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Overhaul plan for Ceannt Station set to be progressed

Enda Cunningham



Iarnród Éireann has revived plans for a multi-million euro overhaul of Ceannt Station – which includes extended platforms for increased services, new glazed entrances and modern retail units.

The State-sponsored body has been told that the National Transport Authority (NTA) will fund 50% of the cost of the scheme and an application will be made under the Urban Regeneration and Development Fund (URDF).

The project was originally granted planning permission in 2014, but was shelved in 2015 after funding was withdrawn by the NTA.

It is a separate scheme to the proposed new ‘urban quarter’ on eight acres of land beside the railway station, for which developer Gerry Barrett has been awarded the contract.

With planning permission on the station’s expansion set to expire in August, Iarnród Éireann has applied to Galway City Council for an ‘Extension of Duration’ on the permission for a period of five years. As a general rule, planning permissions expire after five years if a project is not constructed.

The company has now indicated that it expects the scheme can be completed by the end of 2023.

“Funding for construction of the development was to come from the NTA with an anticipated draw-down date of mid-2015. Funding was withdrawn in early 2015. This was beyond the control of Iarnród Éireann.

How Ceannt may look

“The NTA has confirmed [this month] that 50% of funding will be available from them for this project. Our intention is for the remaining 50% to come from the URDF,” the City Council was told.

The plans involve the extension of the existing bay platform to allow for six-car Inter City trains and the construction of a new 200m full-length platform; modern retail units, new glazed entrances and state-of-the-art ticketing areas at the train and bus station.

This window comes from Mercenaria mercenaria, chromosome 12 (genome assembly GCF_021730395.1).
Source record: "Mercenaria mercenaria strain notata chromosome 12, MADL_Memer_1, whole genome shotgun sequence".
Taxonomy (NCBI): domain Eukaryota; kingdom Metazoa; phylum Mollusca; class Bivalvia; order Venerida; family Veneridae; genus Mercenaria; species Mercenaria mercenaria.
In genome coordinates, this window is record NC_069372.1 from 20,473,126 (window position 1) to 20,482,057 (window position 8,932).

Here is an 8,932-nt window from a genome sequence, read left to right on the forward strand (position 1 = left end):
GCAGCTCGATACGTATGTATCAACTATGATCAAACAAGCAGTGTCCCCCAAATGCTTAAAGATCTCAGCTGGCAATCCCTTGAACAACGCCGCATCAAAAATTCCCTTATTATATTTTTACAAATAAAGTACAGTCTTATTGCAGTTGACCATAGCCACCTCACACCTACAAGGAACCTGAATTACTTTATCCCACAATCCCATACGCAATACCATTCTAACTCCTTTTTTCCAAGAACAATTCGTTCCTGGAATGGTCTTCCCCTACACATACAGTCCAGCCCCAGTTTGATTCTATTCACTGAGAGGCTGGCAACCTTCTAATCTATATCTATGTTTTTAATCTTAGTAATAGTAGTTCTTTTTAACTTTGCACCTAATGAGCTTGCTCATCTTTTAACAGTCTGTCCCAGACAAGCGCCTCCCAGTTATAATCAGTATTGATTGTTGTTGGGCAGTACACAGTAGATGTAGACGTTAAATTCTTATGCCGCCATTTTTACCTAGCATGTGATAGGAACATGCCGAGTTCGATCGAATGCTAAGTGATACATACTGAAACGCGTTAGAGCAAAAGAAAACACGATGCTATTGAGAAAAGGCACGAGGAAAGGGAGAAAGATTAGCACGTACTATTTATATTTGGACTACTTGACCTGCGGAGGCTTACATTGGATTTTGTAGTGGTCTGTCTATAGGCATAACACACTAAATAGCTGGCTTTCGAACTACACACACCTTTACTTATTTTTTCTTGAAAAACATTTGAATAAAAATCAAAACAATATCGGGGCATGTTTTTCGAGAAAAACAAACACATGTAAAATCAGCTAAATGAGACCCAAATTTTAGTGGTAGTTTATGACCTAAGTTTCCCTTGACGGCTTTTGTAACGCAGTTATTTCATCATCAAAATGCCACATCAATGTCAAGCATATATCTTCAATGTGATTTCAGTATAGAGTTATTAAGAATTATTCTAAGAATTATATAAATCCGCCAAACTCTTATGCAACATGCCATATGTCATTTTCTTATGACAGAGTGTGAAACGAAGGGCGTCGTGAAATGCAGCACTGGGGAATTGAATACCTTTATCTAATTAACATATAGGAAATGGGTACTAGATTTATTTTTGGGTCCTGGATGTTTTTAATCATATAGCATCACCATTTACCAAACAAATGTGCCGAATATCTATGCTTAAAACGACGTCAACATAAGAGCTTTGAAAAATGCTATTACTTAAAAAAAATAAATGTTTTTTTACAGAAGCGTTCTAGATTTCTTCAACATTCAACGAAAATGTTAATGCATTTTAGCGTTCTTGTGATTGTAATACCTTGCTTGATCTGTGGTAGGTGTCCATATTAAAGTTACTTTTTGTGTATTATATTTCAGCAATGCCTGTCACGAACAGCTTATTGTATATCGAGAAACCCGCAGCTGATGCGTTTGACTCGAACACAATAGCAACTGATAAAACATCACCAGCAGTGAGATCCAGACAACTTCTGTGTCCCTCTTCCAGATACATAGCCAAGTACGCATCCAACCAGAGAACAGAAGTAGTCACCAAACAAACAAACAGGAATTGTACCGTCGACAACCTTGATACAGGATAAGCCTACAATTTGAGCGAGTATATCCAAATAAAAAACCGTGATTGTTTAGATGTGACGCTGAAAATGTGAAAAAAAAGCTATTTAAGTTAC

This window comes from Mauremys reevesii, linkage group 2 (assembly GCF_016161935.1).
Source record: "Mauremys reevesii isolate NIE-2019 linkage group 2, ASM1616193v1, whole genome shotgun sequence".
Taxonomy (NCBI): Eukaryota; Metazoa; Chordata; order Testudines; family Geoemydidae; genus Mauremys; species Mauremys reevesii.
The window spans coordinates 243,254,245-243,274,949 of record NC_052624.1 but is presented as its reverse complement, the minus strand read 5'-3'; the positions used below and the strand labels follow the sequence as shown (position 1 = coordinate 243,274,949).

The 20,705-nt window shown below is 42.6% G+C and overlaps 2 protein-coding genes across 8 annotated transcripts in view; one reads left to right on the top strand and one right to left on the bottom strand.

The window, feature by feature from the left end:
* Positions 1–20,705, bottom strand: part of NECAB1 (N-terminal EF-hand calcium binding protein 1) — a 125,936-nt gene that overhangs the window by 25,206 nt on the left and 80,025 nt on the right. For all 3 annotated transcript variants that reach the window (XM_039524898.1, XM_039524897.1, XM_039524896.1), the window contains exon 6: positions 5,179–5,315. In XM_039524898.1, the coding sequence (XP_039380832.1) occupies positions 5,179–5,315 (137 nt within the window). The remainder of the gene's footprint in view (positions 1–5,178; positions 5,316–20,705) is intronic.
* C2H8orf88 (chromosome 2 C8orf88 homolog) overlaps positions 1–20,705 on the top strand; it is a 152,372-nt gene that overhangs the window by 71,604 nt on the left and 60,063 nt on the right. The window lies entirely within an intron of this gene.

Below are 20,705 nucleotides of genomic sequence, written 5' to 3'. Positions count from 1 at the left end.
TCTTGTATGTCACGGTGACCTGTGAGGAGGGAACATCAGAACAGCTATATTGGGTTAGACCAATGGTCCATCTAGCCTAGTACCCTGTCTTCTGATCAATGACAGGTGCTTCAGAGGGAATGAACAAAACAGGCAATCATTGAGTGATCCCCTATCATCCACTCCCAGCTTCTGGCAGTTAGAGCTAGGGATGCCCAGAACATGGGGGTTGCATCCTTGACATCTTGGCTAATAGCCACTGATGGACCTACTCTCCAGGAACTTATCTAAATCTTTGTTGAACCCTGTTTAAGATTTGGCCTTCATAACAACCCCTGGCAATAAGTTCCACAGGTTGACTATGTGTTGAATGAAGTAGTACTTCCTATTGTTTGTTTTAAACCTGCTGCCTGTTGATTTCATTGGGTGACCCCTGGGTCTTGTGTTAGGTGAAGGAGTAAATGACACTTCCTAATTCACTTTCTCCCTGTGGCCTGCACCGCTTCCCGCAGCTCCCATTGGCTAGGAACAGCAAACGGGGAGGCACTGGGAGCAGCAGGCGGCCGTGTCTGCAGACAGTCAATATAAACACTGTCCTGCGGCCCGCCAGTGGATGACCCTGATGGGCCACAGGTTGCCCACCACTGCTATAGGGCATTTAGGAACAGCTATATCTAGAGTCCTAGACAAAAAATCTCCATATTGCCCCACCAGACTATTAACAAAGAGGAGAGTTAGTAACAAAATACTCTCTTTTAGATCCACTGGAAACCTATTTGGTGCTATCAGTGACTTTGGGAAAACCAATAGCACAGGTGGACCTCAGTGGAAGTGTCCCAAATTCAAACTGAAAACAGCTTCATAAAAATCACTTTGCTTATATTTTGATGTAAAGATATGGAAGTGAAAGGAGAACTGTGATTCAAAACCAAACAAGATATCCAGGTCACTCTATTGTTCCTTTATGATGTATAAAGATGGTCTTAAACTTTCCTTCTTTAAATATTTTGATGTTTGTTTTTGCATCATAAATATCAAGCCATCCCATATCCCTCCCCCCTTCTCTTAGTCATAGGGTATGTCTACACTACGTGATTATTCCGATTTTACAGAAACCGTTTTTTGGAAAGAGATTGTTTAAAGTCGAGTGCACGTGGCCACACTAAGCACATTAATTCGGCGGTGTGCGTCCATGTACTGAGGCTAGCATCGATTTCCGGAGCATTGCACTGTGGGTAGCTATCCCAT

It is also proposed to construct a new 1,000 square foot single-storey glazed entrance building on the northern side of the station and an extension to the north-eastern bay platform.

The plans involve some demolition works and removal of walls within the train station to provide additional ticket purchase facilities, enlarged concourse areas, new toilet facilities and new ticket inspector accommodation.

On the southern side of the building, the existing stores and maintenance area will be refurbished to provide 25,000 sq ft of space with new entrance plazas and glazed entrances, and an extended train concourse and platform.

There will also be glazed retail ‘pods’ as well as a new toilet block.

When the original application was approved, planners ordered that a Conservation Architect and qualified archaeologist monitor the works to ensure the preservation of features or other objects of archaeological interest. Irish Rail were also been ordered to introduce a management regime to ensure the carpark is restricted to the travelling public, including the ticketing and exiting mechanism.

They added that the permission should not be interpreted as prejudicing the future redevelopment of the site, or the feasibility of providing a rail link to Galway Harbour lands.

The City Council is expected to make a decision in August on the application for more time to construct the scheme.

Rationale behind Irish Rail’s plans

“The existing station public area in Ceannt Station is undersized to accommodate the level of public at present, it consists of only two dedicated rooms, the entrance lobby and the waiting room,” according to Iarnród Éireann planning documentation.